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Amadou & Mariam: Dimanche a Bamako

Audio Samples

>M' Bife - (African Languages)
>M' Bife Balafon
>Coulibaly - (African Languages)
>La Realite - (French)
>Senegal Fast Food - (African Languages, French)
>Artistiya - (African Languages)
>La Fete au Village - (French)
>Camions Sauvages - (African Languages, French)
>Beaux Dimanches - (French)
>La Paix - (French)
>Djanfa - (African Languages)
>Taxi Bamako - (French)
>Politic Amagni - (African Languages, French)
>Gnidjougouya - (African Languages)
>M' Bife Blues - (African Languages, French)

Track List

>M' Bife - (African Languages)
>M' Bife Balafon
>Coulibaly - (African Languages)
>La Realite - (French)
>Senegal Fast Food - (African Languages, French)
>Artistiya - (African Languages)
>La Fete au Village - (French)
>Camions Sauvages - (African Languages, French)
>Beaux Dimanches - (French)
>La Paix - (French)
>Djanfa - (African Languages)
>Taxi Bamako - (French)
>Politic Amagni - (African Languages, French)
>Gnidjougouya - (African Languages)
>M' Bife Blues - (African Languages, French)

Album Remarks & Appraisals:

Amadou and Mariam are a middle-aged blind couple from Mali who have been singing and playing together since the 1970s, when they met at a school for the blind in Bamako. For years, they have enjoyed modest success, with Amadou playing guitar alongside Salif Keita in Les Ambassadeurs, and the couple's own R&B fusion albums notching up moderate sales in France as well as Africa. But they were hardly celebrities. Suddenly, all that has changed. Manu Chao heard them and was so impressed that he offered to produce, co-write and even perform on their latest album, Dimanche à Bamako. The album is a slice of Afro-pop heaven, stippled with Chao's stylistic fingerprints (street noises, wailing sirens, reggae-lite, sonic trickery). Nonesuch. 2005.

"While traditional West African instruments and styles continue to attract attention from abroad, the area's greatest promise for international exposure and outright global accessibility probably lies in various fusions with Western pop. Amadou and Mariam, a blind Malian couple who are now on their fourth album, have recognized this for some time and explored various hybrids between Malian music and blues, rock, and Afro-Caribbean styles, to name a few. The couple may already be well-known in France, but Dimanche A Bamako ("Sunday in Bamako") is going to be their international breakthrough. Mark my words.

The curious genre-blending jams on the record were shepherded by the inventive French/Spanish producer Manu Chao, who shares the writing credits on several songs. Chao introduces samples and ambient textures (children playing, street noises) to shadow foreground elements, giving them a real-life context and emphasizing the fact that this is hands-on music made by real people. The ever-shifting riffs, rhythms, and hooks in the music reflect a creative mind at play (in the child-like sense).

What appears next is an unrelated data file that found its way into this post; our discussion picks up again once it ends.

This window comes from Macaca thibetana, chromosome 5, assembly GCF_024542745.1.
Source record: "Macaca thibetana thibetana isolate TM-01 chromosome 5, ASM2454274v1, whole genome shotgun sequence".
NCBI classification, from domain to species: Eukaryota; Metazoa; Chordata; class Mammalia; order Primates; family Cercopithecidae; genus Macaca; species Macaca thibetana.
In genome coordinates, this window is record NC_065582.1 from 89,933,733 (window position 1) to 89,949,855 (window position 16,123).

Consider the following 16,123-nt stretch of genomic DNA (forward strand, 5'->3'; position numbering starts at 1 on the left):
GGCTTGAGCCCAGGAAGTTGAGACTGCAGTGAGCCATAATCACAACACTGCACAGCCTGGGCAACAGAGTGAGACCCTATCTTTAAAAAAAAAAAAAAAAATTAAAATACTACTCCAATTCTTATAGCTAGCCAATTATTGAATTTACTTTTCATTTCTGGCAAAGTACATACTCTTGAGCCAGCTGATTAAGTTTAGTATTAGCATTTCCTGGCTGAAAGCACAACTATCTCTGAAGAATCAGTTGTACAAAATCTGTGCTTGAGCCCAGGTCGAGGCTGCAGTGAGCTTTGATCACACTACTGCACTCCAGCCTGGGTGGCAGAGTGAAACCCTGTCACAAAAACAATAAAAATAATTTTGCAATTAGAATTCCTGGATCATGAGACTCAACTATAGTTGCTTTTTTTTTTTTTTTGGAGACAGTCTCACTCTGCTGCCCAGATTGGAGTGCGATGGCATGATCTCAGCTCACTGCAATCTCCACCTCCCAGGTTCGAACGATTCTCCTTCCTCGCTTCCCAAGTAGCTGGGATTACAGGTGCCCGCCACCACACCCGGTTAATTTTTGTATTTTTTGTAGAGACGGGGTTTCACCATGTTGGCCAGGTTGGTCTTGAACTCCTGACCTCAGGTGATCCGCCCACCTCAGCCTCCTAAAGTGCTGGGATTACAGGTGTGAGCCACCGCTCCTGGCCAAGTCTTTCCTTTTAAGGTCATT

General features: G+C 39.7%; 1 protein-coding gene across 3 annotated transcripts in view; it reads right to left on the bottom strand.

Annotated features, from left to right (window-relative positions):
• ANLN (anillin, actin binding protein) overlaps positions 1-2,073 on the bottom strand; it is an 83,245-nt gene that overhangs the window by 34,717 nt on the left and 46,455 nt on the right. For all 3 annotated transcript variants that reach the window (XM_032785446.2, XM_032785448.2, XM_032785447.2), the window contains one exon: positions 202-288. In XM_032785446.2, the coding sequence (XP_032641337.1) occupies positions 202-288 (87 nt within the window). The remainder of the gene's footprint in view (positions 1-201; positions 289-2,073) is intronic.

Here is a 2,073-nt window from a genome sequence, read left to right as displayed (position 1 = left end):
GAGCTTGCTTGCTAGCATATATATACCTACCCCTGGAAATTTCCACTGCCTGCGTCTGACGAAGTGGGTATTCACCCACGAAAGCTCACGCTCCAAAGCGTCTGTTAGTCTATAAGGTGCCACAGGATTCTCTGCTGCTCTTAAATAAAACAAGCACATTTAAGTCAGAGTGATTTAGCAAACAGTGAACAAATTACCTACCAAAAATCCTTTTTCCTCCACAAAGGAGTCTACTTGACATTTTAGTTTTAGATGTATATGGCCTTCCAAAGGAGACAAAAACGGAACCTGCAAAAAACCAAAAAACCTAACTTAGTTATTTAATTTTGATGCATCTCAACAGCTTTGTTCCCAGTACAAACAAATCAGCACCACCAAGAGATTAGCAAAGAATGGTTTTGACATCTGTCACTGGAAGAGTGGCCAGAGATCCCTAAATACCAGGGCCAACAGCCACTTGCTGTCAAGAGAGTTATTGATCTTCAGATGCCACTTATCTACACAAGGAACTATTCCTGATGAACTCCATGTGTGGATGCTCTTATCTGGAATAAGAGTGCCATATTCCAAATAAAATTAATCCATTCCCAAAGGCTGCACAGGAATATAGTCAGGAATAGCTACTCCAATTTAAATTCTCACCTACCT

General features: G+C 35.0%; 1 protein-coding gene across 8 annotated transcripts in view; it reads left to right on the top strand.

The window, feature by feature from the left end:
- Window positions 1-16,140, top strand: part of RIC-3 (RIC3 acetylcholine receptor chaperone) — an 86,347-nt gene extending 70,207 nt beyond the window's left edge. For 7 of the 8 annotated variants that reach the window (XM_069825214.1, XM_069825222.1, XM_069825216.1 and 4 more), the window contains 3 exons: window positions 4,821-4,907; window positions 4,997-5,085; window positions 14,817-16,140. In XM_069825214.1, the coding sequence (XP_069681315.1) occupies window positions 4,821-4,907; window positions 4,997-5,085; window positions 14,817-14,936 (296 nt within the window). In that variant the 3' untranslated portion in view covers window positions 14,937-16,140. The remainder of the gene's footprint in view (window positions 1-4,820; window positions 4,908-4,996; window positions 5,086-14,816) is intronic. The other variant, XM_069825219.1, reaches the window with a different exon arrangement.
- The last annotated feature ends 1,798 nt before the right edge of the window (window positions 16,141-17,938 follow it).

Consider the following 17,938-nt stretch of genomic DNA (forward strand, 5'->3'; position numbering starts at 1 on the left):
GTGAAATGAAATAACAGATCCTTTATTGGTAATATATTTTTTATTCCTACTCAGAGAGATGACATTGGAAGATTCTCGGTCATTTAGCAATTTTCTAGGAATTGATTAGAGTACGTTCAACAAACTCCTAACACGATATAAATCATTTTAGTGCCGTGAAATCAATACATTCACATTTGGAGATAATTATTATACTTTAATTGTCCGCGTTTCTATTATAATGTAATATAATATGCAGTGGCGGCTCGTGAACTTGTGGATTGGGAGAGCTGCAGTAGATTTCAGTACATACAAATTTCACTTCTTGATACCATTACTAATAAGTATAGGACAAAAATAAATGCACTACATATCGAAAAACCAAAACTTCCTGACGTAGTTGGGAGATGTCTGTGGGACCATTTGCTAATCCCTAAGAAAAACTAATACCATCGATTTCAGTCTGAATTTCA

Mariam's fragile, floating voice is the most obviously Malian feature of the record, but it's placed in an interactive setting with her partner, with whom she exchanges brief lyrical phrases and occasionally joins for unison emphasis. All this atop a background of guitars, drums, keyboards, and percussion that synergize and reinforce the pop hooks that form the core of each song. The opening "M' Bifé" is a paced, swaying meditation that proceeds seamlessly into an instrumental sequel, "M' Bife Balafon," which goes electric and features riffing on the balafon, a West African xylophone-like instrument, then closes with sharp pattering of drums.

The "hit" of the record, to the extent that one of these attractive songs can be singled out, is "Coulibaly," which weaves call and response vocals atop a funky club groove with thick layers of texture. It's a call to corporal movement that limber listeners will probably find hard to defy, just like the explicit exhortations to "dance together!" on the following song, also club-oriented.

Only one of these tracks (the dreamy closer) crosses the five-minute mark, which is just one hint that they're tailor made for airplay and hitmakers worldwide. Raw north Malian blues, sweet Manding-flavored ballads, snatches of chanson, various American and European pop styles, and rootsy acoustic playing fill out the rest of these fifteen tracks. The buttery swing of "Taxi Bamako," which juxtaposes male vocals with baritone saxophone counterpoint, supplies nearly four minutes of unprecedented groove.

Rather than pushing the limits through postmodern experimentation, Dimanche A Bamako aims to fold styles and instruments together into an accessible, friendly, life-affirming whole. But each song has its own angle, and Chao's offbeat production accents help keep the collection fresh and ebullient. And great fun, start to finish, that just about anyone can enjoy." -AllAboutJazz

Album Reviews:

Spin (p.61) - Ranked #33 in Spin's "40 Best Albums Of 2005" - "Keening voices cling to West African roots against the drift of Chao's skittish lite-reggae lilt."

Uncut (p.105) - 3 stars out of 5 - "Manu Chao, here helps them paint their Malian pop in global colours..."

Dirty Linen (p.58) - "[L]ush, multi-facetted....[They] have a well-developed pop sensibility..."

Mojo (Publisher) (p.58) - Ranked #9 in Mojo's "The 50 Best Albums Of 2005" - "Amadou & Mariam mixed Malian rhythms and Memphis grooves. And crossed right over."

Mojo (Publisher) (p.104) - 4 stars out of 5 - "African Mod soul house funk album of the year so far."

Album Notes

Amadou & Mariam: Amadou Bagayoko (vocals, guitar); Mariam Doumbia (vocals).

Personnel: Manu Chao (vocals, guitar, programming); Tiken Jah Fakoly (vocals); Roy Paci (trumpet); François Regis Matuszenski (keyboards); Laurent Griffon (bass guitar).



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